In these limited conversations, the stories, contributions of, and impacts on Asian Americans are rarely mentioned, if at all. In all these historical moments, Asian Americans are painted as “the foreign other” to be suspicious of, never as fellow Americans. This serves to isolate Asian American students and educators in the classroom and Asian parents and families in the broader community.

Discussions of the histories of Pacific Islanders in the US are even rarer. Few students in the US learn anything about the histories of the state of Hawai’i, US territories of the Northern Mariana Islands, Guam, and American Samoa, and millions of Americans with ancestry from the islands of the Pacific. These gaps in our textbooks end up disappearing the voices and contributions of Pacific Islander communities in the US.

The way we currently teach AAPI histories (when we do) leads to real world harm. When Asian American and Pacific Islander students see their community members exclusively painted as a threat when mentioned, and otherwise disappeared from the rest of their textbooks, that causes serious mental and emotional harm. And it has major impacts on these students’ social and educational outcomes.

Paired with the pressure of unattainable standards perpetuated by the model minority myth, Asian students report experiencing adverse mental health conditions, including alarmingly high reports of thoughts of or attempted self-harm. Pacific Islander communities similarly experience erasure of their histories from textbooks along with high rates of young people reporting mental health issues.

This also manifests into violence against Asian Americans and Pacific Islanders from people who have spent their whole lives being taught to distrust their peers and neighbors.

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When we teach an inaccurate and incomplete American history and refuse to be honest about the ways that shapes the present, all students are harmed as they are robbed of a quality education and the opportunity to learn about the contribution of Asian American communities. And Asian American and Pacific Islander students take the brunt of this harm— mentally, socially, and academically.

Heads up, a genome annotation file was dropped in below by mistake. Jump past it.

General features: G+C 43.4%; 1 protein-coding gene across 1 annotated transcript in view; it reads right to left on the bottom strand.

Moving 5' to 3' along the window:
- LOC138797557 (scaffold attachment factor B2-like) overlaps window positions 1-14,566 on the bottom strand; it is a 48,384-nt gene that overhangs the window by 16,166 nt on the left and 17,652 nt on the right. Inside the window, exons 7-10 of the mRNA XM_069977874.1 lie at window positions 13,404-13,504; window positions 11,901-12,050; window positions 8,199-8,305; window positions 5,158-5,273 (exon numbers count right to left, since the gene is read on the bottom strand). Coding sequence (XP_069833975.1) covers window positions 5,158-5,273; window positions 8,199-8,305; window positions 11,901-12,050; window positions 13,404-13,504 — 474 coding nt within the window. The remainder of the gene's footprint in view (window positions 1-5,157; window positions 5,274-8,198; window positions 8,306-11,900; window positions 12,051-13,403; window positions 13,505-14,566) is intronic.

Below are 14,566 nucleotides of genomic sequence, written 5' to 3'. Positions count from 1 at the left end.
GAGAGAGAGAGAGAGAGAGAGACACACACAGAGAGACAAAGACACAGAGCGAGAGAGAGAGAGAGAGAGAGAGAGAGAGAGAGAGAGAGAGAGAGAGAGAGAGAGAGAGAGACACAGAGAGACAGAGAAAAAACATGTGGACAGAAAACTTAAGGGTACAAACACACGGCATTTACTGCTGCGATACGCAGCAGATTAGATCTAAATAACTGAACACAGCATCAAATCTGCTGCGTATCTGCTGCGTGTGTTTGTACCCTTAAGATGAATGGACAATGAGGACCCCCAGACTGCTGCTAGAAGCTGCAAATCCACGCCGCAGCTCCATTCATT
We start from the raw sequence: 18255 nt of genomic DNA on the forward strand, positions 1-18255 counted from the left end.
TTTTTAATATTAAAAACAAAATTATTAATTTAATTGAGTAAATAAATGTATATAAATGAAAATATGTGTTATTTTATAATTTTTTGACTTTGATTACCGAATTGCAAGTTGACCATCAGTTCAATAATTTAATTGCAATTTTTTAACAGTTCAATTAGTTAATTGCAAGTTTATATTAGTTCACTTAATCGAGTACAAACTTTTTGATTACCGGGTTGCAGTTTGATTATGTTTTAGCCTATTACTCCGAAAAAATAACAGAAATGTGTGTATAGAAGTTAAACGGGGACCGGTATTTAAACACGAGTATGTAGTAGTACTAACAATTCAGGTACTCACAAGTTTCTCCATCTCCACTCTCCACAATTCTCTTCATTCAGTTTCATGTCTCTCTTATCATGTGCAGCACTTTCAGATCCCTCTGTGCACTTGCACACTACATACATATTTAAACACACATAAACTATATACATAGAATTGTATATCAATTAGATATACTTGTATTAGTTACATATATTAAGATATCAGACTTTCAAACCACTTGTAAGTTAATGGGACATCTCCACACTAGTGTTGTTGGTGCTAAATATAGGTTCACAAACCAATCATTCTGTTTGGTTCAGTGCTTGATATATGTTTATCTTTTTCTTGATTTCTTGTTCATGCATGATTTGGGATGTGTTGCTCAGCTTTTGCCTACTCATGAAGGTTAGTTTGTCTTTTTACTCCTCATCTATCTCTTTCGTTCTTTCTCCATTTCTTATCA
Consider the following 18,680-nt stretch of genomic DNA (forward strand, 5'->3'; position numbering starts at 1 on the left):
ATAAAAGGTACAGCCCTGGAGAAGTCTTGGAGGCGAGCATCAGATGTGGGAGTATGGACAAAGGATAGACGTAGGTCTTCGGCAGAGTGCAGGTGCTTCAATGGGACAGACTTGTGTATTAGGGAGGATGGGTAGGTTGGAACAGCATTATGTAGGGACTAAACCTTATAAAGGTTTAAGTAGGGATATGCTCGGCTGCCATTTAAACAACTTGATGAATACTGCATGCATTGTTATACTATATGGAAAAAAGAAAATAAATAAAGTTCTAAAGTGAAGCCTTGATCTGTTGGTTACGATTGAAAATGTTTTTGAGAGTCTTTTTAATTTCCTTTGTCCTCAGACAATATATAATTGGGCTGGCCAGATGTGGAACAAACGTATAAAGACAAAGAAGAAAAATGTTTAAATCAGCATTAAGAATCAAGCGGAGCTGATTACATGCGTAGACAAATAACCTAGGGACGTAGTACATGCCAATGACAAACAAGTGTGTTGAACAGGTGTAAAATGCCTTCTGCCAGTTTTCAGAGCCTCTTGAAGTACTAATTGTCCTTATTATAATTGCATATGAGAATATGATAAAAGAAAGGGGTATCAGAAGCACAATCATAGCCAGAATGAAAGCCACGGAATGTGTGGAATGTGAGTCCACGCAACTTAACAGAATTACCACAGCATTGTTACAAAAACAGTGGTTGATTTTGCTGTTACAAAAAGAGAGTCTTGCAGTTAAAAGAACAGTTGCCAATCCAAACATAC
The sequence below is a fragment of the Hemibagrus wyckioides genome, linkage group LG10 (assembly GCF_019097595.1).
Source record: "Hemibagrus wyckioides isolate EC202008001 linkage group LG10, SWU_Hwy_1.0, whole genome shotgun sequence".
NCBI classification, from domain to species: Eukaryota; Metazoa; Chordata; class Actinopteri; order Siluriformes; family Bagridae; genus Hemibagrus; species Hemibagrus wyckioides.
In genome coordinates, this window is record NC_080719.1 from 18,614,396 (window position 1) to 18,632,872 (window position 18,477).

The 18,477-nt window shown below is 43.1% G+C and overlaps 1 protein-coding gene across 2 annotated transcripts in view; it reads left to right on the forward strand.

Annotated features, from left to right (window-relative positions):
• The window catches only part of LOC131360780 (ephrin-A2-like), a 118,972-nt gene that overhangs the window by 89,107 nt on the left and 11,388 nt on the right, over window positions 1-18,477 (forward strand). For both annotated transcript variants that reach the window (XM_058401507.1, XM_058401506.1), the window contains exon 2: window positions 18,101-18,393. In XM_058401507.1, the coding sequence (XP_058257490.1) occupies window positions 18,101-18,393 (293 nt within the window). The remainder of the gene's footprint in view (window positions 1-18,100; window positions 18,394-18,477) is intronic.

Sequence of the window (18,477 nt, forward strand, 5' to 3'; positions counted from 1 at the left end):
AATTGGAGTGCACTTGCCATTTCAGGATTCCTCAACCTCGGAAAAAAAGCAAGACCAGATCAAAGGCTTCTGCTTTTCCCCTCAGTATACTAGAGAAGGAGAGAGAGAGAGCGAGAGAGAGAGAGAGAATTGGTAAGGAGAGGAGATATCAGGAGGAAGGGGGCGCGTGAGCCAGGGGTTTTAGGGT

1. Resist the Bait.

Politicians have long used Asian Americans and Pacific Islander as a wedge between communities of color looking to advance goals of equity and freedom. We must avoid allowing ourselves to be distracted by these attempts to separate those of us pushing for change, and instead form relationships and find spaces of shared struggle and solidarity with everyone in the fight for educational equity for all students.

2. Get Educated.

It is critical to educate ourselves and the people in our lives on the impacts Asian Americans have had on this country, issues facing Asian American and Pacific Islander students and communities today, and the need to join in the fight for safe, equitable education for every child.

3. Push for Change.

We have to continue to push for more opportunities for teaching Asian American and Pacific Islander history both in specialized classed but also as mandatory parts of a comprehensive US history and civics education.